Internet Payments

Secure & Reliable

Your data is encrypted and secure with us.
Godaddyseal image
VeraSafe Security Seal

Lethbridge Herald Newspaper Archives

- Page 18

Join us for 7 days to view your results

Enter your details to get started

or Login

What will you discover?

  • 108,666,265 Obituaries
  • 86,129,063 Archives
  • Birth & Marriages
  • Arrests & legal notices
  • And so much more
Issue Date:
Pages Available: 32

Search All United States newspapers

Research your ancestors and family tree, historical events, famous people and so much more!

Browse U.S. Newspaper Archives

googlemap

Select the state you are looking for from the map or the list below

OCR Text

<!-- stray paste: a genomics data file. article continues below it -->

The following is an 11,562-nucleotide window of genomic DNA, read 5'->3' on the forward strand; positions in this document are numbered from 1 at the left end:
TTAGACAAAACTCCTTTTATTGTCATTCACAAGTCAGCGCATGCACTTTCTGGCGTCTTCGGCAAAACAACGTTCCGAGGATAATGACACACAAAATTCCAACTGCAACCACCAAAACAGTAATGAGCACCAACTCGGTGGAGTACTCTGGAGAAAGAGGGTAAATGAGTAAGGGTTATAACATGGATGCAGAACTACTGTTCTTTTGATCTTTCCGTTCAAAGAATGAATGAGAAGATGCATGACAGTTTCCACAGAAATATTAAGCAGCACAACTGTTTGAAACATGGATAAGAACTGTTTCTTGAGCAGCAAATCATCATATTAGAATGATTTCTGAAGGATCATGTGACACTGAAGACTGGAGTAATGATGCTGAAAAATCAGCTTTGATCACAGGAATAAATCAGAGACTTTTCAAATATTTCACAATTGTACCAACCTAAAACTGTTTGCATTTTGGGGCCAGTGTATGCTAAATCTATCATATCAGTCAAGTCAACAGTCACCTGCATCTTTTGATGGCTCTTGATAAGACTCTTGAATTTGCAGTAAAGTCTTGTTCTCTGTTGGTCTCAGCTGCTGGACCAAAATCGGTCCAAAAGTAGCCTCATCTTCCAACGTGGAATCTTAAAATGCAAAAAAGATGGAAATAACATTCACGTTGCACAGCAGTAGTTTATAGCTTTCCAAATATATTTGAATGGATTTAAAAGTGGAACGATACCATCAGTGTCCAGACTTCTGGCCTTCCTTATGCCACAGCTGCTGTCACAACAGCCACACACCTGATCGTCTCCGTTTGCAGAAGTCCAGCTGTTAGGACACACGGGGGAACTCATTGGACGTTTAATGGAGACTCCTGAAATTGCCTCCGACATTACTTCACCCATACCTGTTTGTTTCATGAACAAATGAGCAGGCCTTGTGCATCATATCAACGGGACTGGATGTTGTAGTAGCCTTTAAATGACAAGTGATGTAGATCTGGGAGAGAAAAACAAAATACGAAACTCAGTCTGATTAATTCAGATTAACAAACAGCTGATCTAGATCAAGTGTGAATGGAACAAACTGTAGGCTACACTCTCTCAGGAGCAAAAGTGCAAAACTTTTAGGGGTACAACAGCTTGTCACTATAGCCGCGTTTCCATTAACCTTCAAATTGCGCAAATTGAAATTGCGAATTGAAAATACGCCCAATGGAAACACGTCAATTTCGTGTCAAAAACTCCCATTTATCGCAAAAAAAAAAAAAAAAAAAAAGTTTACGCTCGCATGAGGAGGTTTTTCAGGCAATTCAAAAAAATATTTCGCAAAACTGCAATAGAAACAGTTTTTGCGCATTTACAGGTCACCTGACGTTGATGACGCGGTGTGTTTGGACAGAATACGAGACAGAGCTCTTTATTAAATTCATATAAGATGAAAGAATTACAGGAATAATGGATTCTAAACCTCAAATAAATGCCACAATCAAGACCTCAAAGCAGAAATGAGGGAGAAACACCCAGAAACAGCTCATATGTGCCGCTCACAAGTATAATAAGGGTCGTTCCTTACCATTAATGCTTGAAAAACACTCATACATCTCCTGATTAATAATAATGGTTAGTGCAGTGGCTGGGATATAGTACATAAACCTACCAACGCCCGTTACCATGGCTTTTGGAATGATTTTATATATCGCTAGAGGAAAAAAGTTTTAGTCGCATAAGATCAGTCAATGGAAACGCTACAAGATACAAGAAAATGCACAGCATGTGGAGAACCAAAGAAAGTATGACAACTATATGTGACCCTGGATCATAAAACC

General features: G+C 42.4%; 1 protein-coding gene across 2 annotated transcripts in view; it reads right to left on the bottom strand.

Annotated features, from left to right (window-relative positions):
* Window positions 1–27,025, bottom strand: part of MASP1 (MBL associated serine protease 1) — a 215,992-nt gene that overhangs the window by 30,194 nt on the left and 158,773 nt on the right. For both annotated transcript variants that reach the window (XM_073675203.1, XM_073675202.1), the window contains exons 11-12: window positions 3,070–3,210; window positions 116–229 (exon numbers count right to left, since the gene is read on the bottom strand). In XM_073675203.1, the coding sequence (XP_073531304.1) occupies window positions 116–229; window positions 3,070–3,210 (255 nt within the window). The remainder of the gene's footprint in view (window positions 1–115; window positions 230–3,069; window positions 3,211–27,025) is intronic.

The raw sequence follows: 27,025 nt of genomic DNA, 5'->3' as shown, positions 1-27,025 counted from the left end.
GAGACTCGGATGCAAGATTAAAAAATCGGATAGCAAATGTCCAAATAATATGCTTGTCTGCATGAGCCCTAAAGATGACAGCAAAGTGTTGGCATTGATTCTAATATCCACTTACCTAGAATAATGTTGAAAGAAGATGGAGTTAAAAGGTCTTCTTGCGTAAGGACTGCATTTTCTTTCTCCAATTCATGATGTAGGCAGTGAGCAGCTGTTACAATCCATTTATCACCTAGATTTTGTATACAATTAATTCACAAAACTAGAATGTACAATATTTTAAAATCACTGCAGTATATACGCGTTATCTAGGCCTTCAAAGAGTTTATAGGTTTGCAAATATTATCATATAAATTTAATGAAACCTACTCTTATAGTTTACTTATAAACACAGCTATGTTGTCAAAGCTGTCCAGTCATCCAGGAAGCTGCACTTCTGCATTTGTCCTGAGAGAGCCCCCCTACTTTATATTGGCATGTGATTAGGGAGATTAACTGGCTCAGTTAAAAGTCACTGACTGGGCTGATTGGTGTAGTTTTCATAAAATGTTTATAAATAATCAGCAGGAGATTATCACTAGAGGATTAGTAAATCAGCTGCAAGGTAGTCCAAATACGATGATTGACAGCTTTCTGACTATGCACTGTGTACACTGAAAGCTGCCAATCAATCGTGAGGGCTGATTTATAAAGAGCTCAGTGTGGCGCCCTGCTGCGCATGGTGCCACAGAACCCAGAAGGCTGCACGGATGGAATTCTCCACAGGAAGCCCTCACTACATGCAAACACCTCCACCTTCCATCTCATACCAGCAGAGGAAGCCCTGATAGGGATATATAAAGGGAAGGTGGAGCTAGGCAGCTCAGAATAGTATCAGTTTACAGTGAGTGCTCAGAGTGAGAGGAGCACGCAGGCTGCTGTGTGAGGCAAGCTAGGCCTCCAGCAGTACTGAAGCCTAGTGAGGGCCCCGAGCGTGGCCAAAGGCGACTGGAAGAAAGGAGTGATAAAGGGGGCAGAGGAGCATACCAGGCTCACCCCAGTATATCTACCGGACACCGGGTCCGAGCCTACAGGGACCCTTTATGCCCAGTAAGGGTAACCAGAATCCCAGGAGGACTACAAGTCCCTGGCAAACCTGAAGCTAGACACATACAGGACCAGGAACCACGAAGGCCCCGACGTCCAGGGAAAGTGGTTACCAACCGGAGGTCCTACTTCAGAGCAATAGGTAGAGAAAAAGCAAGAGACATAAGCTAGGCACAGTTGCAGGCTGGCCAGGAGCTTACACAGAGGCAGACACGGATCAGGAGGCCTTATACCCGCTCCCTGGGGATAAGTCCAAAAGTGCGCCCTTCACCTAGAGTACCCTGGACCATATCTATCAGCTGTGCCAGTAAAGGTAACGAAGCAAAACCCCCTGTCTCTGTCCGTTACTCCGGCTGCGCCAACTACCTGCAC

Lethbridge Herald, The (Newspaper) - August 29, 1974, Lethbridge, Alberta LETHBRIDGE August City Scene Suitcase worth taken A suitcase with about worth of items in it was reported stolen Wednesday from a car parked at a downtown hotel. George Yates from Saskatchewan told Lethbridge city police a small suitcase with a portable radio, an electric shaver, a polaroid camera, some slacks and shirts and cash in it was taken from his car. Academic honors awarded The University of Lethbridge announced the awarding ot 21 scholarships and other honors for academic excellence today. Lorraine Boughten, Lethbridge. won the faculty of educa- tion gold medal and Joseph Chenger of Lethbridge received the Rose Scotter award in the faculty of arts and science. Gold medals were awarded to Mark Lenchucha and Marlene Ponjavic of Lethbridge, Karen Krystoff of Coleman, and Marilyn Potter of Coalhurst were awarded scholarships Jim Stewart of Lethbridge and Christina Bexte of Picture Butte were awarded bursaries. Malcolm Lowings of Lethbridge received a Canadian Sugar Factories award. Petherbridge, Lethbridge, was awarded a gold medal Honored for outstanding achievement in subject work were Linda Eklund, Lethbridge music, John Kloppenborg, Lethbridge humanities, Roger Snow of Hardieville social science and John Dormer of Lethbridge art. Other awards were made to Marcia Swanston. Patricia Tompkms. Patricia O'Connell, Navee Blair, Lynne Lowe and Marilyn Sinclair, all of Lethbridge and Mary Schwindt of Fort Macleod Six tours set at Brooks at horticultural day The Alberta Horticultural Research Center will feature six tours, offered at three different times during the day, when the provincial government facility at Brooks holds its annual field day Friday Tours of fruit plots, vegetable plots, ornamental shnjb plantings, Macleod Farm for forage and commer- Proctor Silex ELECTRIC CAN OPENER Upens cans quickly and easily. White only. One year warranty. SPECIAL 9 88 Call Housewares 327-5767 DOWNTOWN cial production plots, a trickle irrigation demonstration and a general visit of the station will be offered at 10 a.m., p m. and 3 15 p m. Demonstrations by centre staff will also be held three times during the day. The times are a.m., p.m. and 3 p.m. The demonstrations include pruning, budding and grafting on trees, oriental flower arranging, home gardening tips and a question period on diseases, insects weeds. Films on horticultural work will be held at 10-45 a.m. and p.m. Fruist and vegetables grown on the station will be on display in a special tent during the day. Home economists will be available in the tent to answer questions. An official welcome to the station will be held at p.m following a free meal of corn on the cob, vegetable plate, coffee or a cool drink. Free babysitting is available for parents. FOX DENTURE CLINIC Est 1922 PHONE 327-6565 E. S. P. FOX, C.D.M. FOX LETHBRIDGE DENTAL LAB 204 MEDICAL DENTAL BLDG. UNROYAL ZETA Mileage Guaranteed Tires ZETA iM RADIAL 1 Ironclad Guarantee MILES 75% MORE HAZARD 20% MORE CAR CONTROL 12% MORE AND YOU ACTUALLY SAVE MONEY ON GAS. And to be extra sure of safety let our Service Department give you a Safety Check on: BRAKES SHOCKS BALANCE ALIGNMENT All work it performed by to assure complete safety and satisfaction. CONVENIENT TERMS AVAILABLE OR USE YOUR CHARGEX KIRK'S TIRE SALES LTD. LETHBRIDGE TABER CALGARY 16213rd AVI. S. 620150th An. 1210 AM. Hi. Ptiow 327-5985 Ptioni 223-3441 276-5344 Whisky Gap railbed may be on skid row By TERRY McDONALD Herald Staff Writer Too soft in spring. Too dangerous to be ploughed in winter. Rails popping out of place in the summer heat. Trams can pass over CP Rail's Raley- Whisky Gap branch line the rest of the time but only at speeds slower than 10 miles per hour. CP trainmen say the 21-mile-long branch line is unsafe. And elevator agents and some farmers fear it soon won't be fit to carry any grain cars at all. Only CP management of- ficials say the branch line is adequate and safe "as long as trains don't exceed 10 miles per hour." The fate of the Raley-Whisky Gap line, which branches south from the CP line to Cardston in the southwest corner of the province, is one of hundreds the federal government is expected to announce this fall. Spokesmen for the save-the-branch-lines movement which is flourishing in the farming community of Magrath, 20 miles west of here, fear the dilapidated condition of the Whisky Gap line and other branch lines across the Prairies will influence the government's decision against their position. They are afraid the government may find it easy to allow abandonment of rail lines that are already neglected and inefficient. And that would force farmers to haul grain much greater distances to elevators. They see this as costly for the farmers and a grave economic threat to hundreds of small com- munities served by branch lines. The save-the-branch-lines movement, head- ed by the Magrath Chamber of Commerce, advocates restoring the branch line network, claiming that with restoration will come economic efficiency and the rural economy will be saved. Martin Lypka, assistant superintendent for CP Rail in Southern Alberta, says the rail company maintains the Whisky Gap and other branch lines just enough to do the job they are needed for to carry trains pulling grain cars. He disagrees line is unsafe and says the Hotel inquiry outcome withheld by officials National parks officials have completed a week-long investigation of a complaint that the Prince of Wales Hotel in Waterton is over- Americanized. But they are not releasing the results of their investiga- tion until authorized by Indian Affairs and Northern Develop- ment Minister Judd Buchanan. Bill Perks, dean of en- vironmental studies at the University of Calgary, com- plained to the minister that reservations at the national park hotel had to be made through a Montana booking of- fice It is expected Mr. Buchanan will reply to Mr. Perks in a letter soon, as the results of the investigation are on his desk. BERGMAN'S Floor Coverings SALES AND INSTALLATIONS By DON BERGMAN Open Thursday Evening till 9 p.m. PHONE 326-0372 2716 12th Ave. South The Calgary academic had said that individual Canadian guests played second fiddle to Lectures on drink Sept. 10 A series of lectures on alcoholism will be held at the Alberta Alcoholism and Drug Abuse Commission office, 316 5th St S., beginning Sept 10 at p.m. The lectures will go for four weeks and there will be a different topic every week The topics are: Alcoholism, An Illness and Phases Of Alcoholism, Effects Of Alcohol On The Body And Emotions, Alcoholics Anonymous and Hurdles In Continuing Sobriety The lectures are free and open to the public EXPERIENCED PAINTERS Rtquired immediitely for housfl painting. Phone 328-7005 American tour groups when it came to making reservations He said prospective guests were told to call a Montana booking office at their own ex- pense to make reservations Hotel officials have said it was their policy all along to pay for calls to the Montana office by Canadians One of- ficial said requests by the hotel that guests call Montana themselves must have been mistakes After Mr. Perks' complaint and the resultant publicity, Don Hummel, head of the American chain which operates the hotel, officially authorized the management to pay toll charges to the central booking office in East Glacier, Mont Potts opens Friday at Fort Saturday DINE DANCE THIS WEEK FEATURING THE 4 K's WEST WINDS DINING ROOM to p.m. NO COVER CHARGE Phone 328-7756 for Reservations He spills the beans, names the names, tells the truth, blows the whistle and washes the dishes. That's how it's billed Gone With the West, Potts. It's a musical comedy about Jerry Potts, frontiersman, guide to the Northwest Mounted Police and one of Southern Alberta's folk heros Potts opens Friday in Fort Macleod for one night, then moves to Lethbridge's Yates Memorial Centre Saturday and Sunday at 8 p.m. Staging and direction is by Glen Mundy and choreography is by Vicki Adams. FAMILY DAY SUNDAY BRUNCH 10 a.m. to 2 p.m. FAMILY DINING 12 P.M.. 10 P.M. (SPECIAL CHILDREN'S) MENU ART DIETRICH DENTURE CLINIC DENTAL MECHANIC Phone 328-4095 company would never endanger lives of employees by having them drive trains over unsafe track. Several CP employees told The Herald they feel the Whisky Gap line is unsafe "at any speed." "It's not fit for a train to run over said one trainmen. Others echoed his sen- timents." Mr. Lypka admits the roadbed is so soft in the spring that it is temporarily closed each year. Employees, Alberta Wheat Pool agents and area fanners also say the track can't be ploughed in winter because plough trains can't operate properly on the loose, poorly- supported track. In the summer, trainmen say, the track suf- fers from "sun kinks." The kinks occur when hot weather expands the rails "and there is nothing to hold them in place." "So they pop out of place. And it happens suddenly and if it happens when a train is passing over it could put the train on the says an employee who asked not to be named. He narrowly missed an accident when sun kinks popped track on the Whisky Gap line two summers he says. After the incident, the company had the spot repaired but did nothing to other portions of track where sun kinks seemed likely to oc- cur, the employee says. Mr. Lypka says the Whisky Gap line is inspected regularly, as are other lines. He maintains inspection prevents accidents. CP has had no accidents on the Whisky Gap branch because of track being poorly main- tained, he maintains. Fred Miller, the Alberta Wheat Pool agent at Whisky Gap, says the loading track behind his elevators is so unstable he is afraid a car will overturn. He regularly sees cars sway precariously as he moves them on the loading track, he noted. Making his grain loading duties even more difficult are weeds growing so thickly it is dif- ficult to see the track. At several places on his loading track, the rails have sunk lower than ground Mr. Miller says. Languishing on neglected rails Fred Miller, wheat pool agent, says railroad cars sway precariously at Whisky Gap Eight projects approved It was approval day for the Lethbridge Municipal Plann- ing Commission Wednesday. Only eight items were on the agenda, including four development applications, three home occupation applications and one item carried over from the last meeting. McLean Investments was granted permission to erect a five-foot-high fence in front of their property at 648 12th St. S. Peter Herauf will develop Jail ordered A 46-year-old Claresholm man who pleaded guilty to a charge of fraud was sentenced in provincial court Wednesday to six months in jail. Adam Patterson Smith was charged June 6 after a man cashed a-worthless cheque at a Lethbridge stationary store Court was told there was an outstanding warrant for him from Cranbrook on a charge of fraud. A 20-year-old man who pleaded guilty to the theft of 24 stereo tapes from a car was given a nine-month suspend- ed sentence. Henry Martin Vanderberg. 1120 13th St. S., was charged after the tapes were reported stolen Tuesday from Bob Hansen's car, park- ed at his residence at 227 15th St. N. PENNER'S PLUMBING Specializing m service W Water Heaters and Baser' plumbing 1209-2nd Aye. S. Phone 327-4121 an accounting business in his home. Canada Winter Games was granted permission to es- tablish temporary offices at 1804 3rd Ave. S. Fred and Irene Itveldt will be permitted to build a two- storey single-family residence at 14 Loyola Place. The building plan went to MPC because the height exceeds 18 feet. Lethbridge Custodian Ser- vice will be allowed to es- tablish a home phone and of- fice for a janitorial service. Allan Durocher received permission to establish an of- fice in his home for a freelance photographer's business. Tony's Dry wall was per- mitted to move a home office to 619 20th St S. from 410 5th Ave. S. George Money and Son Ltd. were granted permission to build a prefabricated warehouse at 3320 3rd Ave. S. CLOSED UNTIL SEPT. 9th Phone for Appointment Certified Dental Mechanic CLIFF BLACK BLACK DENTAL LAB PHONE 327-2822 STUDIO ART GALLERY ARTISTIC PICTURE FRAMING SINCE 1958 710 5 AVE S tETHBBIQCE-AlTA HEINO DEEKEN Manager BE SURE TO VISIT THE "FLOWERS CANADA DISPLAY All This Weak at Centre Village Mall FRAME'S FLOWER SHOP 322 6th Street S. Phone 327-2666 Jerry L Zezulka A.A.C.I. Accredited Appraiser Canadian Institute Real Estate Appra'ser Consultant Market Value Valuation Day Value Estate Settlement Fire Insurance Mortgage Feasibility Studies Rental Analytia RELIANCE AGENCIES 822 3rd Avenue South Phone 328-9216 IN THE OLD TRADITION OF WESTERN HOSPITALITY Svcn ErickcserVeS family restaurant COMPUTER ACCOUNTING AND MANAGEMENT LTD. Data Processing Services 201 CANADA TRUST BUILDING TELEPHONE 328-7883 PLASTIC PIPE AND FITTINGS INSERT COUPLERS LINE TEES LINE ELBOWS THREADED ADAPTERS Available at II INS ll INSERT TEES OLIVER Industrial Supply Ltd. 236 36 St. North Plume 327-1571 or contact the "OLIVER DEALER" nearest you. ;